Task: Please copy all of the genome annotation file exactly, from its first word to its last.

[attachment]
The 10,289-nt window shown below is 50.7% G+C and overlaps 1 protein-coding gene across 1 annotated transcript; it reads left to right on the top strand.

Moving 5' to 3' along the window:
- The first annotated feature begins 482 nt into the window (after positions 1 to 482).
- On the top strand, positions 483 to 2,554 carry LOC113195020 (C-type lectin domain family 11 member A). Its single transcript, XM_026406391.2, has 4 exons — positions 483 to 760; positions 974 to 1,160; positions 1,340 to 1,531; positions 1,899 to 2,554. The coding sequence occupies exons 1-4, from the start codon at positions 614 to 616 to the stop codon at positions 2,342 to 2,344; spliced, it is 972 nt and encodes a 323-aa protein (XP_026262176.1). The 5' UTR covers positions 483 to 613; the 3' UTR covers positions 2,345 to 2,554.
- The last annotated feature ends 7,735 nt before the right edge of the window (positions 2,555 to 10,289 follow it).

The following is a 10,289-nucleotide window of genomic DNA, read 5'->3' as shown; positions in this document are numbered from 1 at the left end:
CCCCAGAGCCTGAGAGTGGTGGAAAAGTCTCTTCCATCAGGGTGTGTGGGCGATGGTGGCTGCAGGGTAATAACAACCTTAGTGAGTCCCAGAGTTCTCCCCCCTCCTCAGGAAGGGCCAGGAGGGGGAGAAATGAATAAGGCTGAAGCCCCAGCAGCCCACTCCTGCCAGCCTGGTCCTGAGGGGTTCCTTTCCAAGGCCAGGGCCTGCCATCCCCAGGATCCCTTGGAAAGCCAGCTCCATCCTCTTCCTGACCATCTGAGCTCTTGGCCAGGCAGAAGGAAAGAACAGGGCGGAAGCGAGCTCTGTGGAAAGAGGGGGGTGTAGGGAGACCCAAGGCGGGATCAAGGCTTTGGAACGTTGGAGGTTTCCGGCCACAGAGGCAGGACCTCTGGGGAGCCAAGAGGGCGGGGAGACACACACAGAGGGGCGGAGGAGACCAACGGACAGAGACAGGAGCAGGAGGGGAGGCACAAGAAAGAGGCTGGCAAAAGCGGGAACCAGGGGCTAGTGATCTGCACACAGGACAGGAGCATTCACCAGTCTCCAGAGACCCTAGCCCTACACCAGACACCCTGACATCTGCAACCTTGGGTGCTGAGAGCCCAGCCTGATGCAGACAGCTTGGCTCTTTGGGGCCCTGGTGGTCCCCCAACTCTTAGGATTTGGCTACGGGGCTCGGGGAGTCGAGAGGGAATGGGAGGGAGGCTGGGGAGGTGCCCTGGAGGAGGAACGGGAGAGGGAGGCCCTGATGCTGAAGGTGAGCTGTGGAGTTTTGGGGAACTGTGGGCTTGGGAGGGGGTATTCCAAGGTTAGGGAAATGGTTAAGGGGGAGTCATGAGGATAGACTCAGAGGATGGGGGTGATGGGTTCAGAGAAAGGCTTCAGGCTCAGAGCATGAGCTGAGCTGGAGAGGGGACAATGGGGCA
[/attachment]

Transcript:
The 10,289-nt window shown below is 50.7% G+C and overlaps 1 protein-coding gene across 1 annotated transcript; it reads left to right on the top strand.

Moving 5' to 3' along the window:
- The first annotated feature begins 482 nt into the window (after positions 1 to 482).
- On the top strand, positions 483 to 2,554 carry LOC113195020 (C-type lectin domain family 11 member A). Its single transcript, XM_026406391.2, has 4 exons — positions 483 to 760; positions 974 to 1,160; positions 1,340 to 1,531; positions 1,899 to 2,554. The coding sequence occupies exons 1-4, from the start codon at positions 614 to 616 to the stop codon at positions 2,342 to 2,344; spliced, it is 972 nt and encodes a 323-aa protein (XP_026262176.1). The 5' UTR covers positions 483 to 613; the 3' UTR covers positions 2,345 to 2,554.
- The last annotated feature ends 7,735 nt before the right edge of the window (positions 2,555 to 10,289 follow it).

The following is a 10,289-nucleotide window of genomic DNA, read 5'->3' as shown; positions in this document are numbered from 1 at the left end:
CCCCAGAGCCTGAGAGTGGTGGAAAAGTCTCTTCCATCAGGGTGTGTGGGCGATGGTGGCTGCAGGGTAATAACAACCTTAGTGAGTCCCAGAGTTCTCCCCCCTCCTCAGGAAGGGCCAGGAGGGGGAGAAATGAATAAGGCTGAAGCCCCAGCAGCCCACTCCTGCCAGCCTGGTCCTGAGGGGTTCCTTTCCAAGGCCAGGGCCTGCCATCCCCAGGATCCCTTGGAAAGCCAGCTCCATCCTCTTCCTGACCATCTGAGCTCTTGGCCAGGCAGAAGGAAAGAACAGGGCGGAAGCGAGCTCTGTGGAAAGAGGGGGGTGTAGGGAGACCCAAGGCGGGATCAAGGCTTTGGAACGTTGGAGGTTTCCGGCCACAGAGGCAGGACCTCTGGGGAGCCAAGAGGGCGGGGAGACACACACAGAGGGGCGGAGGAGACCAACGGACAGAGACAGGAGCAGGAGGGGAGGCACAAGAAAGAGGCTGGCAAAAGCGGGAACCAGGGGCTAGTGATCTGCACACAGGACAGGAGCATTCACCAGTCTCCAGAGACCCTAGCCCTACACCAGACACCCTGACATCTGCAACCTTGGGTGCTGAGAGCCCAGCCTGATGCAGACAGCTTGGCTCTTTGGGGCCCTGGTGGTCCCCCAACTCTTAGGATTTGGCTACGGGGCTCGGGGAGTCGAGAGGGAATGGGAGGGAGGCTGGGGAGGTGCCCTGGAGGAGGAACGGGAGAGGGAGGCCCTGATGCTGAAGGTGAGCTGTGGAGTTTTGGGGAACTGTGGGCTTGGGAGGGGGTATTCCAAGGTTAGGGAAATGGTTAAGGGGGAGTCATGAGGATAGACTCAGAGGATGGGGGTGATGGGTTCAGAGAAAGGCTTCAGGCTCAGAGCATGAGCTGAGCTGGAGAGGGGACAATGGGGCA